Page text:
Enforcing net neutrality rules in Europe may boost customer bills as the region's Internet service providers seek ways to pay for network investment and limit further pressure on cash flows, according to Fitch Ratings.
Apple is not throttling the speeds of iPhone users on Verizon Wireless, AT&T Mobility and Sprint Nextel, according to an analysis by technology publication AnandTech. The analysis sharply disputes allegations from iOS developer Joseph Brown, operator of the website iTweakiOS, who claimed that Apple was doing so via code in its iOS operating system.
Apple has inserted code into its iOS operating system that limits the maximum data speeds iPhone and iPad customers can achieve on the networks of Verizon Wireless, AT&T Mobility and Sprint Nextel, according to an iOS developer. It does not appear that the code is affecting iPhones that work on T-Mobile US, which just started offering the iPhone in April.
Operators would not be allowed to block or throttle VoIP and messaging services such as Skype if planned net neutrality rules are adopted across the European Union by next Easter.
According to our research, in 10 major Western European mobile markets just over one in five operators (22 per cent) offer at least one truly unlimited mobile data plan, either for handset data or mobile broadband, to target heavy mobile data users.
Straight Talk, a prepaid wireless service from América Móvil's MVNO TracFone Wireless, took to its corporate blog to deny claims that it only offers users 1.5 GB of data per month.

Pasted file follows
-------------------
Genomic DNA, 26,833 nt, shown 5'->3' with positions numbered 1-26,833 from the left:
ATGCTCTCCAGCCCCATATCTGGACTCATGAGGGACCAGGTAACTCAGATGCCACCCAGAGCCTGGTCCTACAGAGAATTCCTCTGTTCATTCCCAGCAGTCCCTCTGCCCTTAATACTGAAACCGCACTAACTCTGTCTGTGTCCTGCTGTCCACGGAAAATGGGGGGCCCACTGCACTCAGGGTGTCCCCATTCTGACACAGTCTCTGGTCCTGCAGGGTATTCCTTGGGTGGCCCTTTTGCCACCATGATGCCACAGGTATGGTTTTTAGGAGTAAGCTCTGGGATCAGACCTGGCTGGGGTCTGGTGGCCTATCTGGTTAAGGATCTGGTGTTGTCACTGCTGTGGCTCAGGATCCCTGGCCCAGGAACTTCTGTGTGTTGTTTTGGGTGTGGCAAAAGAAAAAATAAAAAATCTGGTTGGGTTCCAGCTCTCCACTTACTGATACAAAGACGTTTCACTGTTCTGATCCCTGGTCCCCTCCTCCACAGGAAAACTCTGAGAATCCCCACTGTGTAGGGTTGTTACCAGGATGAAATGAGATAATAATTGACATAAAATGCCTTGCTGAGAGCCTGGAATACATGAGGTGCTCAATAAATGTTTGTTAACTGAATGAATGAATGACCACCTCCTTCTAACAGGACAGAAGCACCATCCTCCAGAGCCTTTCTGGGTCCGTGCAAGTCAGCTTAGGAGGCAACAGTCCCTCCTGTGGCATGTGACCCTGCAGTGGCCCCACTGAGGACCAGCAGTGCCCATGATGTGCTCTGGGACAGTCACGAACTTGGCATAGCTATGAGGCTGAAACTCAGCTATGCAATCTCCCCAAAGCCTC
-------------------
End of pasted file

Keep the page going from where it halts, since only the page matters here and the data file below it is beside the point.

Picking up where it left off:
Deutsche Telekom is going to start throttling DSL speeds on users who go over a set bandwidth limit, according to rumors reported on a telecom blog.
TracFone's Straight Talk service provided a few more details on its newly launched Apple iPhone service. The company said that it does not limit subscribers' data usage at a specific threshold; instead, it evaluates customers' data intake on a case-by-case basis and will throttle the speeds of those users who the company deems to be consuming too much data.
Starting in January, Sprint Nextel's Boost Mobile prepaid brand will begin throttling customers' data speeds if they use more than 2.5 GB per month. The change mirrors one that Sprint put in place this year for its Virgin Mobile prepaid unit.
Yogi Berra might have been talking about the ongoing sage of Clearwire and Sprint when he uttered his infamous line, "This is like déjà vu all over again." Taking a digital stroll through Fierce 's article archives reminded me of how the same issues and prognostications regarding these two companies keep cropping up again and again.